I was once one of the resistors. I hate reading for any length of time on a computer screen, so why would I want to read an entire book on one? I like to hold a book in my hands! Somehow, reading on an e-reader just felt like… cheating!
Then one night I was out with some friends, and my friend Kim pulled out her new Kindle and explained how it worked. I immediately noticed something: it didn’t look like a computer screen! She showed me how to increase or decrease the font; how to change from one book to another; how easy it was to download something new to read. I was shocked to realize that I was jealous. I WANTED ONE!!!
But, this was several years ago, and Kindles were still hard to come by in Canada, and quite expensive. It wasn’t likely going to happen. Then I found out that Chapters/Indigo had come out with their own e-reader: the Kobo, and it was considerably more economical, and easier to locate here. I was absolutely thrilled when my loving in-laws gave me one for Christmas.
I’m going to say it right now: just because I got an e-reader did NOT mean that I stopped reading “real” books. I loved reading both ways. The one thing I found an e-reader extremely convenient for, though, was my commute. When I was taking the train back and forth to work every day, with a lot of time for reading, it was SO nice to be able to just put my e-reader into my bag and go. I took to reading some fairly heavy hardcover library books for a while, and it’s amazing how much they weighed, carrying them around all of the time. In contrast, my Kobo fit into my purse.
But What Kind of E-Reader Should I Get?
There are a lot of options out there now. Kindles are still the most popular overall, but Kobo is still the top-seller in Canada. The major difference between the two is the file format that they use. Kindle uses its proprietary file: the .mobi, while Kobo (as well as Sony, and most “no-name” e-readers) use .epub.
What the heck does THAT mean?
OK, in English, .epub files are much more universal, and so you can buy a book from Kobo’s online store, and still read it on a Nook (Barnes & Noble’s e-reader) or a Sony, or one of the off-brand e-readers. Kindle files (.mobi) can only be read on Kindles. Basically, Amazon is trying to make sure that once you buy their e-reader, you’ll only be buying books from them. Actually, you CAN convert .epub files to read on a Kindle and vice-versa, through programs like Calibre, but it’s kind of a pain.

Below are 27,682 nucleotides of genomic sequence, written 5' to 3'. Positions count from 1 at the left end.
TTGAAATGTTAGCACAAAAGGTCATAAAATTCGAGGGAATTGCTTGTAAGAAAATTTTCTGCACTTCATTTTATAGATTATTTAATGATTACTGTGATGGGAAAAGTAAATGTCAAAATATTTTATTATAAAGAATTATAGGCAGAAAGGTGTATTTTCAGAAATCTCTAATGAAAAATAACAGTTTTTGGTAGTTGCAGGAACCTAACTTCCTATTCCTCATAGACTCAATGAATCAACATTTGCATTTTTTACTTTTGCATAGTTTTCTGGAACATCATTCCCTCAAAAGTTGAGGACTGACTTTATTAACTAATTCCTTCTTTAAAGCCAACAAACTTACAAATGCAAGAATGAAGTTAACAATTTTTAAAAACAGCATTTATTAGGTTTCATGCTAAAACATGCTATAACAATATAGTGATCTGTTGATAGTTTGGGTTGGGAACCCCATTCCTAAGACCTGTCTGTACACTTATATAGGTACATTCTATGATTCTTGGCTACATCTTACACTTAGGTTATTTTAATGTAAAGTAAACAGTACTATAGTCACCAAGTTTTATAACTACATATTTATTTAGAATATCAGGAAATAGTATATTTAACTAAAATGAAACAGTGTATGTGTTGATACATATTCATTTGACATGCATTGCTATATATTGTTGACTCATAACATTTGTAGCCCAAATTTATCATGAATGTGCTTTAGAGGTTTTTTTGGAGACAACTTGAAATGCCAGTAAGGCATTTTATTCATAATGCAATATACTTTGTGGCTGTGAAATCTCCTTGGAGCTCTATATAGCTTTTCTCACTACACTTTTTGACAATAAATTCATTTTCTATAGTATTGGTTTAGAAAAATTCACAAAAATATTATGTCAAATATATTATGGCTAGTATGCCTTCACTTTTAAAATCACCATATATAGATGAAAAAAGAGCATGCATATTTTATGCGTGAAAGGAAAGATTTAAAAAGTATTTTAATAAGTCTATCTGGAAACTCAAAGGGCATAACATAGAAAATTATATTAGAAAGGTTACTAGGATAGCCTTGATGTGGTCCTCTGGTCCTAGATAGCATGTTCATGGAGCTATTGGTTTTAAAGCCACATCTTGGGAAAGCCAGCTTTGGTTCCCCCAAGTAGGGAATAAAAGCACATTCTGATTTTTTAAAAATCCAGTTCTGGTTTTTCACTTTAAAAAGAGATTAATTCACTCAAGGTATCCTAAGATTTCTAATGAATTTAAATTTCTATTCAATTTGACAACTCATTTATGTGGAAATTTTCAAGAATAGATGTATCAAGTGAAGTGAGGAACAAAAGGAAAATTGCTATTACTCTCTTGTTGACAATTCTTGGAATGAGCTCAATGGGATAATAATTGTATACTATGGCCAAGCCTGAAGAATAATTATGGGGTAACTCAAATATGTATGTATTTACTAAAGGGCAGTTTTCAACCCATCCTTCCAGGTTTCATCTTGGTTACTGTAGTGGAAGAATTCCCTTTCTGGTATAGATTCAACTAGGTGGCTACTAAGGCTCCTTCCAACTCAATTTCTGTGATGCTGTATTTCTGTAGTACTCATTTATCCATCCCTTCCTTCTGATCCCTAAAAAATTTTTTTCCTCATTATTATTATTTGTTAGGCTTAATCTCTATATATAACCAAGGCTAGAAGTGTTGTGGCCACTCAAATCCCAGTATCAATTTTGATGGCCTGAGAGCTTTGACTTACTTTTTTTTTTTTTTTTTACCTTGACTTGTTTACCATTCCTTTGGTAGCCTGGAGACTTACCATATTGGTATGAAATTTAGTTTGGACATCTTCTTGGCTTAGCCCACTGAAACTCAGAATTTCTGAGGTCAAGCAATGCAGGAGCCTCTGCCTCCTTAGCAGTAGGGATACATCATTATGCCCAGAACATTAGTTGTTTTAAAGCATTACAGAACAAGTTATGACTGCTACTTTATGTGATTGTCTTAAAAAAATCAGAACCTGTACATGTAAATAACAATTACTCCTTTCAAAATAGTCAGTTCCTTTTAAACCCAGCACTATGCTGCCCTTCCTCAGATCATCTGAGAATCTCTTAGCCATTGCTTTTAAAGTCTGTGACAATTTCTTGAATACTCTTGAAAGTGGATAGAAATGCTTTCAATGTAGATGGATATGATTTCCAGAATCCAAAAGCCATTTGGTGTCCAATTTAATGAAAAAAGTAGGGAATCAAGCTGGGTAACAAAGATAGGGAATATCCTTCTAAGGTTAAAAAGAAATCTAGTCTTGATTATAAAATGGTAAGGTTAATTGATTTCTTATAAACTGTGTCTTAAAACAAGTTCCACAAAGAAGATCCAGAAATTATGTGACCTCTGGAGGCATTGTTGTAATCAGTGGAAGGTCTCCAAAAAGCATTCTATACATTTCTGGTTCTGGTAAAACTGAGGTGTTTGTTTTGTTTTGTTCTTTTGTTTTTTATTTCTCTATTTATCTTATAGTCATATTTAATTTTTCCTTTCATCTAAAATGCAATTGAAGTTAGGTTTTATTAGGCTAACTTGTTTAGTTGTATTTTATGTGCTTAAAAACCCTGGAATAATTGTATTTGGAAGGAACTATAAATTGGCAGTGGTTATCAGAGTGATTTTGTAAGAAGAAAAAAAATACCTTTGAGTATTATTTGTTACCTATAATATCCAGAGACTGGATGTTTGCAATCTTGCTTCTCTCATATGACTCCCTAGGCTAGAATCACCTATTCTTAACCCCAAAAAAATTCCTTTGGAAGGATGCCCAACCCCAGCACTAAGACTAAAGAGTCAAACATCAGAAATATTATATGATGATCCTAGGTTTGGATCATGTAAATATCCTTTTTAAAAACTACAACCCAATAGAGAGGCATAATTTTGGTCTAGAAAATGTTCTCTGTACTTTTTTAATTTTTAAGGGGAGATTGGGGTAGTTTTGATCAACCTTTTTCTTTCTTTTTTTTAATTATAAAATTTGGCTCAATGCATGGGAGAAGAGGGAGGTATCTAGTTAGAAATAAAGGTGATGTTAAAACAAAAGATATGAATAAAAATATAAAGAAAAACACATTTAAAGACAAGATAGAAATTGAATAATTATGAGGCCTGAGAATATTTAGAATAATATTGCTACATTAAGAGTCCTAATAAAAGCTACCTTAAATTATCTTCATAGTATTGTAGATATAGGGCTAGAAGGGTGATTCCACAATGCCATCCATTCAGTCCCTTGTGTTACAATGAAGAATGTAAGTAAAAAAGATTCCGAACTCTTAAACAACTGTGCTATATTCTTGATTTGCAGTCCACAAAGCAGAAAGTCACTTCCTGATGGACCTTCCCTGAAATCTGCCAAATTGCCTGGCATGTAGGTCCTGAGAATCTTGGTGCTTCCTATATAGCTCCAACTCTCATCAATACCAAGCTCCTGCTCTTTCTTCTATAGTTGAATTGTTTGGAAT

The other good thing about .epub files is that most libraries now will allow you to “borrow” e-books, but – in Canada at least – they only have .epub files. So Kindle owners are out of luck in that regard.
That being said, Kindle does have a very large library of free e-books, especially through its “Kindle Select” program which allows authors to have a certain number of promotional days where they can give away copies of their book. A lot of indie authors have taken advantage of the program, and so you can discover some great books of which you might not otherwise hear. Amazon also has its “Prime” member program which allows members to borrow one book per month for free, and this can include a lot – if not all – of the bestsellers.
My one true “con” with the Kobo was that my beloved e-reader died a horrible, blurred screen death after only about 18 months. The warranty on a Kobo is for 12 months, so I was officially out of luck. After the fact, a few people told me (and this is strictly anecdotal evidence, so please don’t take it as fact) that this is a fairly common occurrence with Kobos. If this is true, it makes me very sad, because overall I was thrilled with how user-friendly my Kobo was, and I still do want another one.
In terms of the more “tablet-y” e-readers, such as the Kindle Fire or Kobo Arc, I have little experience with them. In my opinion, the reason I liked just a straight e-reader is that for someone as easily distracted as I am, it was better to have as few bells and whistles as possible, so that I had less temptation to do anything other than reading.
Still have questions about whether you’d prefer a Kobo or Kindle? Leave them in the comments, and I’ll do my best to answer them.
PS – If this is your first time here, and you’d like to know more about my books, you can click here!